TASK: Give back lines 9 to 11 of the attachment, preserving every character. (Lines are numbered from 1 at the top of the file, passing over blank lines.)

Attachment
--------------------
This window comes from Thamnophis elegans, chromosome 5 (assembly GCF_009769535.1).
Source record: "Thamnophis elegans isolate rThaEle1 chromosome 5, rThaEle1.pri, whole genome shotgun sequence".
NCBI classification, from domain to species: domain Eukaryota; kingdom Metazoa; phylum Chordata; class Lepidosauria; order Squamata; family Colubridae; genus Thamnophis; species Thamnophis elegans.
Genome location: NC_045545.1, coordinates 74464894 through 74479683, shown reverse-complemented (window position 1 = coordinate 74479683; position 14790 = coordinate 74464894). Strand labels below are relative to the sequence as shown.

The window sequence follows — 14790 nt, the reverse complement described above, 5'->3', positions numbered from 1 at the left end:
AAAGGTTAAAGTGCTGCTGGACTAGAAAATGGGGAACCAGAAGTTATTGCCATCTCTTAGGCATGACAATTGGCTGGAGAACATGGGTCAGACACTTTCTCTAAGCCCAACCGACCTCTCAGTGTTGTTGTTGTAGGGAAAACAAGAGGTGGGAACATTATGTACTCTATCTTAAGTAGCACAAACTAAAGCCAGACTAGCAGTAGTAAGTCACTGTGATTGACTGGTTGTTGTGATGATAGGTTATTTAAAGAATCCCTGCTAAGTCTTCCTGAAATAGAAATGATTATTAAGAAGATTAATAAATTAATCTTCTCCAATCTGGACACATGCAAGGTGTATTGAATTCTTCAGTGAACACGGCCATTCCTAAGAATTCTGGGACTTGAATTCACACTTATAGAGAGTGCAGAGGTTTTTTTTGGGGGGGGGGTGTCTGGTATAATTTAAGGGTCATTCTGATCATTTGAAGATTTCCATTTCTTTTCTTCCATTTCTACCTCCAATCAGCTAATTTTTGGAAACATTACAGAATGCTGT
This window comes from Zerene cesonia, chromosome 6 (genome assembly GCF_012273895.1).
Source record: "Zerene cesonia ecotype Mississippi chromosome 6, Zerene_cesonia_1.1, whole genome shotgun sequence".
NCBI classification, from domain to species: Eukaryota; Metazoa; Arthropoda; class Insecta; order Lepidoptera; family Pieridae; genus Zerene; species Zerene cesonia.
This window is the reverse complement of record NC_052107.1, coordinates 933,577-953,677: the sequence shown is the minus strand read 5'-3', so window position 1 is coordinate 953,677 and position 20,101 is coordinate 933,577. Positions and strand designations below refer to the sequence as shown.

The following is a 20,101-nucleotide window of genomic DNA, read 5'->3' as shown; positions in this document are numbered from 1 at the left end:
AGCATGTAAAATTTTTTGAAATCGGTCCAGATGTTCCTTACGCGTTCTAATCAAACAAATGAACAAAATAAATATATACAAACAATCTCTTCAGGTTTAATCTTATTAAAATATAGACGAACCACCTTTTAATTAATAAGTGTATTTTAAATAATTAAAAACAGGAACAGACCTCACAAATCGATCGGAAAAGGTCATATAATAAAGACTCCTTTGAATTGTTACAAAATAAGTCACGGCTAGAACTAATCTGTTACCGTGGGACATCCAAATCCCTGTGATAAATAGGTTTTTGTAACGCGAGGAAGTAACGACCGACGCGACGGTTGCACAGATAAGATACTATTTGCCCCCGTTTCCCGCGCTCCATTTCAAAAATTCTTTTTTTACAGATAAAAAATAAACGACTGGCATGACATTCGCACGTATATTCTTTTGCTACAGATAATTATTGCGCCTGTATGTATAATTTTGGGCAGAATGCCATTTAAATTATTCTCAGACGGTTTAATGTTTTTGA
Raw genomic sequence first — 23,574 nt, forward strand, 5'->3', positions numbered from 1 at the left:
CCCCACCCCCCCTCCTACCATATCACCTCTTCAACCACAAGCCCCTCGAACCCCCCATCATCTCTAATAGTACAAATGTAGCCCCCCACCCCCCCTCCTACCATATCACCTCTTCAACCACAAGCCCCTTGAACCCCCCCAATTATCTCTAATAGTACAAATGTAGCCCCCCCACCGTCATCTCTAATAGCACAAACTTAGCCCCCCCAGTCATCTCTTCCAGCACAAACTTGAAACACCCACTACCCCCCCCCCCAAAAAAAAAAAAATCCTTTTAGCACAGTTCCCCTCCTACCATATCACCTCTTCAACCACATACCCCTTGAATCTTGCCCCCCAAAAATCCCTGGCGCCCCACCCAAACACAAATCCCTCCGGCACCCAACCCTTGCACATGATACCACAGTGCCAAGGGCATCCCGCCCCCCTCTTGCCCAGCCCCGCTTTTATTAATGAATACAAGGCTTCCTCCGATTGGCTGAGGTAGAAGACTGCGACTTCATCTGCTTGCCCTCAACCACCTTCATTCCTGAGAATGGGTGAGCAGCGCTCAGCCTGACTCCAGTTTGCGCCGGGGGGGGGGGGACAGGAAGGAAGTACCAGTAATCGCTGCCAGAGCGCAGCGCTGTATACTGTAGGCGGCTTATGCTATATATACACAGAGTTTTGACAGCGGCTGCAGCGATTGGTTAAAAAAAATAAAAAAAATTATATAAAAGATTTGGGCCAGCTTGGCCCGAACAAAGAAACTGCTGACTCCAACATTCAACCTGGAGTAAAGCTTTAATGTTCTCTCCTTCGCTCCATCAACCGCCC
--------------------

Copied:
NCBI classification, from domain to species: Eukaryota; Metazoa; Arthropoda; class Insecta; order Lepidoptera; family Pieridae; genus Zerene; species Zerene cesonia.
This window is the reverse complement of record NC_052107.1, coordinates 933,577-953,677: the sequence shown is the minus strand read 5'-3', so window position 1 is coordinate 953,677 and position 20,101 is coordinate 933,577. Positions and strand designations below refer to the sequence as shown.

The following is a 20,101-nucleotide window of genomic DNA, read 5'->3' as shown; positions in this document are numbered from 1 at the left end: